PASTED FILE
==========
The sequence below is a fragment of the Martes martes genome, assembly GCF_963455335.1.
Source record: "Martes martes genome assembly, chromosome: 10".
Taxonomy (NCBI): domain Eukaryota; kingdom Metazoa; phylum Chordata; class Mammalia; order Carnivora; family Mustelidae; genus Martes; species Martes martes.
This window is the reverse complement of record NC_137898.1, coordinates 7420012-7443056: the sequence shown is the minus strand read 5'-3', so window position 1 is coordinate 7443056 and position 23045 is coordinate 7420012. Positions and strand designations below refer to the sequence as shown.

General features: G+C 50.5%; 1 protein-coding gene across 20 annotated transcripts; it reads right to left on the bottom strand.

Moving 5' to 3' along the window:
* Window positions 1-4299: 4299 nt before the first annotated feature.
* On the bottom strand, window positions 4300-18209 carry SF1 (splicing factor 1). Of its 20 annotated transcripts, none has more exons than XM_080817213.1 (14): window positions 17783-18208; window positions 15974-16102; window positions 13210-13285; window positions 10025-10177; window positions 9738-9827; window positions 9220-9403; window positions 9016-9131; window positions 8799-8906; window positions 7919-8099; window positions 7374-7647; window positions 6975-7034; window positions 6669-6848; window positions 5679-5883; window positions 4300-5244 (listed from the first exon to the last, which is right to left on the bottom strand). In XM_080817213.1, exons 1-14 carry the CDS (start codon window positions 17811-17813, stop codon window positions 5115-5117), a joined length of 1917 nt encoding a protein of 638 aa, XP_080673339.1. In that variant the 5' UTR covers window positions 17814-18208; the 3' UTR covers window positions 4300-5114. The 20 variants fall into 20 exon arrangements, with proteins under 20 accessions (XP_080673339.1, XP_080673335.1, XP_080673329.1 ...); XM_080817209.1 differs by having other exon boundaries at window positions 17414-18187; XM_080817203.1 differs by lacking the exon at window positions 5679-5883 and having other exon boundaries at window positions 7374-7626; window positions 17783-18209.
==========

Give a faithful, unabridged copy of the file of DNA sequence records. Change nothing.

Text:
The sequence below is a fragment of the Martes martes genome, assembly GCF_963455335.1.
Source record: "Martes martes genome assembly, chromosome: 10".
Taxonomy (NCBI): domain Eukaryota; kingdom Metazoa; phylum Chordata; class Mammalia; order Carnivora; family Mustelidae; genus Martes; species Martes martes.
This window is the reverse complement of record NC_137898.1, coordinates 7420012-7443056: the sequence shown is the minus strand read 5'-3', so window position 1 is coordinate 7443056 and position 23045 is coordinate 7420012. Positions and strand designations below refer to the sequence as shown.

General features: G+C 50.5%; 1 protein-coding gene across 20 annotated transcripts; it reads right to left on the bottom strand.

Moving 5' to 3' along the window:
* Window positions 1-4299: 4299 nt before the first annotated feature.
* On the bottom strand, window positions 4300-18209 carry SF1 (splicing factor 1). Of its 20 annotated transcripts, none has more exons than XM_080817213.1 (14): window positions 17783-18208; window positions 15974-16102; window positions 13210-13285; window positions 10025-10177; window positions 9738-9827; window positions 9220-9403; window positions 9016-9131; window positions 8799-8906; window positions 7919-8099; window positions 7374-7647; window positions 6975-7034; window positions 6669-6848; window positions 5679-5883; window positions 4300-5244 (listed from the first exon to the last, which is right to left on the bottom strand). In XM_080817213.1, exons 1-14 carry the CDS (start codon window positions 17811-17813, stop codon window positions 5115-5117), a joined length of 1917 nt encoding a protein of 638 aa, XP_080673339.1. In that variant the 5' UTR covers window positions 17814-18208; the 3' UTR covers window positions 4300-5114. The 20 variants fall into 20 exon arrangements, with proteins under 20 accessions (XP_080673339.1, XP_080673335.1, XP_080673329.1 ...); XM_080817209.1 differs by having other exon boundaries at window positions 17414-18187; XM_080817203.1 differs by lacking the exon at window positions 5679-5883 and having other exon boundaries at window positions 7374-7626; window positions 17783-18209.